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Tobacco Use

Cigarette smoking, adults, 1965–2011

Decrease desired

TU-1.1 graph

Objective TU-1.1 View Leading Health Indicators

SOURCE: National Health Interview Survey (NHIS), CDC/NCHS.
NOTES: Data are for the proportion of adults aged 18 and over who were current smokers (smoked at least 100 cigarettes in their lifetime and reported currently smoking every day or on some days), and are age adjusted using the year 2000 standard population. Data prior to 1997 are not strictly comparable with data for later years due to the 1997 questionnaire redesign.

The proportion of adults aged 18 and over who were current smokers (smoked at least 100 cigarettes in their lifetime and reported currently smoking every day or on some days) has continued to decline since 1965. Between 1997 and 2011, the proportion of adults who were current smokers decreased 20.8%, from 24% to 19% (age adjusted).


Tobacco use, adolescents, 1991–2011

Decrease desired

TU-2.1-2.4

Objectives TU-2.1 through TU-2.4 View Leading Health Indicators

SOURCE: Youth Risk Behavior Surveillance System (YRBSS), CDC/NCCDPHP.
NOTE: Data are for the proportion of students in grades 9–12 who used any of the following tobacco products on 1 or more of the 30 days preceding the survey: cigarettes, smokeless tobacco (i.e., chewing tobacco, snuff, or dip), and cigars (including cigarillos or little cigars).

The proportion of students in grades 9–12 who used tobacco products in the past 30 days (including cigarettes, smokeless tobacco products, and cigars) decreased 46.1% between 1997 and 2011, from 43.4% to 23.4%.


Exposure to secondhand smoke, nonsmokers, 2005–08 and 2009–10

Decrease desired

TU-11.1-11.3 graph

Objectives TU-11.1 View Leading Health Indicators through TU-11.3

SOURCE: National Health and Nutrition Examination Survey (NHANES), CDC/NCHS.
NOTES: Data are for the proportion of nonsmoker children aged 3–11 years (objective TU-11.1), nonsmoker adolescents aged 12–17 years (objective TU-11.2), and nonsmoker adults aged 18 and over (objective TU-11.3) who were exposed to secondhand smoke, as measured by a serum cotinine level greater than or equal to 0.05 ng/ml but less than or equal to 10 ng/ml. Children aged 3–11 years are considered to be nonsmokers if they have a serum cotinine level less than or equal to 10 ng/ml. Adolescents and adults aged 12 years and over are considered to be nonsmokers if they reported that they did not use any product containing nicotine in the past 5 days and if they have a serum cotinine level less than or equal to 10 ng/ml. Data for adults aged 18 and over are age adjusted using the year 2000 standard population.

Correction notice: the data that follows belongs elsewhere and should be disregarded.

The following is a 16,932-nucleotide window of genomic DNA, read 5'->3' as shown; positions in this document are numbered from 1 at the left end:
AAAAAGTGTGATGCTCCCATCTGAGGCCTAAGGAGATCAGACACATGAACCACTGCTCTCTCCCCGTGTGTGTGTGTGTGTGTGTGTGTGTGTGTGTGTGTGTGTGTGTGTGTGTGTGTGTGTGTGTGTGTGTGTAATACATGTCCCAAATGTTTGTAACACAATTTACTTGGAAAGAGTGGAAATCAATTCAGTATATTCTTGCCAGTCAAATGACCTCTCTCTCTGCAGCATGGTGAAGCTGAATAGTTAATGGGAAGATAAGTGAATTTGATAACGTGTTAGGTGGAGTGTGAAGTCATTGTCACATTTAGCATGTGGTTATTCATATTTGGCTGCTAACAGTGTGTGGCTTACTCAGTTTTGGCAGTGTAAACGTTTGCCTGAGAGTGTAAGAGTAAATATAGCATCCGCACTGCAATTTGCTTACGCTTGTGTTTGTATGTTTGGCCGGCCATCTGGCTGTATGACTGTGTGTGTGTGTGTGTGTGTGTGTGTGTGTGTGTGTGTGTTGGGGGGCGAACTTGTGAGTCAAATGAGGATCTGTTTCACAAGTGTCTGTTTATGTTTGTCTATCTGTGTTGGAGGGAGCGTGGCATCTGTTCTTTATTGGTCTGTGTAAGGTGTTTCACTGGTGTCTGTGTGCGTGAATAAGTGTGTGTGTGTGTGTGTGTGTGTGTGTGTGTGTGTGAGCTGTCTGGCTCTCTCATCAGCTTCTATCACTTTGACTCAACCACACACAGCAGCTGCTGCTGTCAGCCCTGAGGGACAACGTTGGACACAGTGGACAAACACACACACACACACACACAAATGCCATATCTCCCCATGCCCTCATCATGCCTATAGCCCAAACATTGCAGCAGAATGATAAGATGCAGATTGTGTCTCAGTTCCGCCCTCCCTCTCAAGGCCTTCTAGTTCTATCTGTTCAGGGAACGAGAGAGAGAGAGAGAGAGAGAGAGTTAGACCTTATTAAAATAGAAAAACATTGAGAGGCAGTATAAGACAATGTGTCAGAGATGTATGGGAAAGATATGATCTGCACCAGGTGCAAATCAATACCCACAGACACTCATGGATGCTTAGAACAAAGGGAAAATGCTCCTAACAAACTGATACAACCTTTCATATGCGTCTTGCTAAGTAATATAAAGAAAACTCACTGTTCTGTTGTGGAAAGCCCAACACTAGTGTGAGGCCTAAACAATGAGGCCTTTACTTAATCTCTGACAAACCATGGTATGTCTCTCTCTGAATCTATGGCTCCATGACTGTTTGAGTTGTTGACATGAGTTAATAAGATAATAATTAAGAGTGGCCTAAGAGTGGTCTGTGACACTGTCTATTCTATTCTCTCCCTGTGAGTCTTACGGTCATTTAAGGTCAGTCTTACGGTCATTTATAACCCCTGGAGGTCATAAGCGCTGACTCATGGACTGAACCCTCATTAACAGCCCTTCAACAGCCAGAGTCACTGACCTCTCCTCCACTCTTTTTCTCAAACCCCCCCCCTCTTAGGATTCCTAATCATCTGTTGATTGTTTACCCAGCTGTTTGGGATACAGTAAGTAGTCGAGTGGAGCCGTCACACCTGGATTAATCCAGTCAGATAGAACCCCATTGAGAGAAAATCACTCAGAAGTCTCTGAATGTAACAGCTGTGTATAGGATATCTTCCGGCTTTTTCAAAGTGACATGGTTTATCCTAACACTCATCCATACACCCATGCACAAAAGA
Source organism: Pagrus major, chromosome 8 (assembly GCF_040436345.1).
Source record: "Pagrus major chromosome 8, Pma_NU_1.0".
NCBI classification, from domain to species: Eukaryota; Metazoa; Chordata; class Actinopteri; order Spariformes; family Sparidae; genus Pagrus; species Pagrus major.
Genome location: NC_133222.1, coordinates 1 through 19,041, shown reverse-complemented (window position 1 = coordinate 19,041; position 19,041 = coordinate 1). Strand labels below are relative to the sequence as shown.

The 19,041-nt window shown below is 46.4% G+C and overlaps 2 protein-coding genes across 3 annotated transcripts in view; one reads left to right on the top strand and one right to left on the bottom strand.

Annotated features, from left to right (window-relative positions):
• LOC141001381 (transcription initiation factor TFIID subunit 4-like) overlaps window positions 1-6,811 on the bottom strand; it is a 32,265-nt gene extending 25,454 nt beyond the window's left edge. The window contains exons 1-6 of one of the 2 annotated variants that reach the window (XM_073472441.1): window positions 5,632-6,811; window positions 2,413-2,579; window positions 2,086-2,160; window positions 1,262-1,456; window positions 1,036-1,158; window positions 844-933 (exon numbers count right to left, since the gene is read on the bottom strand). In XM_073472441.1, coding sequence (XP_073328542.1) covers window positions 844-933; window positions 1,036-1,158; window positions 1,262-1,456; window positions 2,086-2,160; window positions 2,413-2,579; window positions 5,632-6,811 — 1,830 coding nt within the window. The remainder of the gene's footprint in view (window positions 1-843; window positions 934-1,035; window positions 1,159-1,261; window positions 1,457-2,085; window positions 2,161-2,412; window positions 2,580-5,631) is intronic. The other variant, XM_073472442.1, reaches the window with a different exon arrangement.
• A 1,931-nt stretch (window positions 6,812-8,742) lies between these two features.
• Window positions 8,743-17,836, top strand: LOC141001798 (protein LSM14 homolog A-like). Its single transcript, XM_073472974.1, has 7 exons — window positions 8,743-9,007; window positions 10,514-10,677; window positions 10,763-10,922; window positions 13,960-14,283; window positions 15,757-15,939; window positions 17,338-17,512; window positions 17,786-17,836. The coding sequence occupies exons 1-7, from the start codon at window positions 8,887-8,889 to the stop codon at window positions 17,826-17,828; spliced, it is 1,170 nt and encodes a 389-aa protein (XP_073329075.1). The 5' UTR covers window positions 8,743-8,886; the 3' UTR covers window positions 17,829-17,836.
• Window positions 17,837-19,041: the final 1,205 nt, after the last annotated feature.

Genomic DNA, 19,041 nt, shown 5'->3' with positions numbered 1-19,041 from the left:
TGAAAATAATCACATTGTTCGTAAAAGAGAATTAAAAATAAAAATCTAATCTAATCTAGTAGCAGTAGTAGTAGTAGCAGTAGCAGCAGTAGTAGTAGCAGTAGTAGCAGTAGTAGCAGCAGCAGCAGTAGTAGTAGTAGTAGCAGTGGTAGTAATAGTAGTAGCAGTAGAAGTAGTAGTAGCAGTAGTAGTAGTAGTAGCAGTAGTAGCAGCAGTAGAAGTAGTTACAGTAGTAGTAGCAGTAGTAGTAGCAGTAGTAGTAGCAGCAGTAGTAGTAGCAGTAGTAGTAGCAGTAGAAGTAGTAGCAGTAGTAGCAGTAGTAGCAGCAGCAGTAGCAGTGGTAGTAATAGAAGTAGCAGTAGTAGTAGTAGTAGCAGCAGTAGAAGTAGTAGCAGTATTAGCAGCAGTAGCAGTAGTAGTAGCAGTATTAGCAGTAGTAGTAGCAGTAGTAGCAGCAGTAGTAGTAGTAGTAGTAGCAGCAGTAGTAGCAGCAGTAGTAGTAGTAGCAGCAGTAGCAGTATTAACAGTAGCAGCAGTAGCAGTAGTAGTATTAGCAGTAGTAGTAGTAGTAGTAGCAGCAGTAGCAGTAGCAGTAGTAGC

I = 95% confidence interval.

From 2005–08 to 2009–10, the proportions of nonsmoker children aged 3–11 years and nonsmoker adolescents aged 12–17 years who were exposed to secondhand smoke decreased 19.5% and 20.7%, respectively, from 52.2% to 42.0% and from 45.5% to 36.1%, respectively. Similarly, the proportion of nonsmoker adults aged 18 and over who were exposed to secondhand smoke decreased 24.7% from 2005–08 to 2009–10, from 37.6% to 28.3% (age adjusted).


Comprehensive smoke-free indoor air laws, states and D.C., 1998–2011

Increase desired

TU-13.1, 13.3, 13.4 graph

Objectives TU-13.1, TU-13.3 and TU-13.4

SOURCE: State Tobacco Activities Tracking and Evaluation System (STATE), CDC/NCCDPHP.
NOTE: Data are for the number of states and D.C. with comprehensive laws enacted that banned smoking in private workplaces (objective TU-13.1), restaurants (objective TU-13.3), and bars (objective TU-13.4).

Between 2002 and 2011, the number of states and D.C. with comprehensive laws enacted that banned smoking in private workplaces, restaurants, and bars increased 1,500.0% or more, from 2 to 33, from 2 to 32, and from 1 to 27, respectively.


Comprehensive smoke-free indoor air laws, 2011

2020 Target: 51 (50 States and the District of Columbia)

Increase desired

TU-13.1, 13.3, 13.4 map

Objectives TU-13.1, TU-13.3 and TU-13.4

*No law; designated areas; or separate ventilation law.
SOURCE: State Tobacco Activities Tracking and Evaluation System (STATE), CDC/NCCDPHP.
NOTE: Data are for states and D.C. with comprehensive laws enacted that banned smoking in 0, 1, 2, or all 3 of the following types of locations: private workplaces (objective TU-13.1), restaurants (objective TU-13.3), and bars (objective TU-13.4).

In 2011, D.C. and all but 15 states had comprehensive laws enacted that banned smoking in at least one of the following types of locations: private workplaces, restaurants, or bars.

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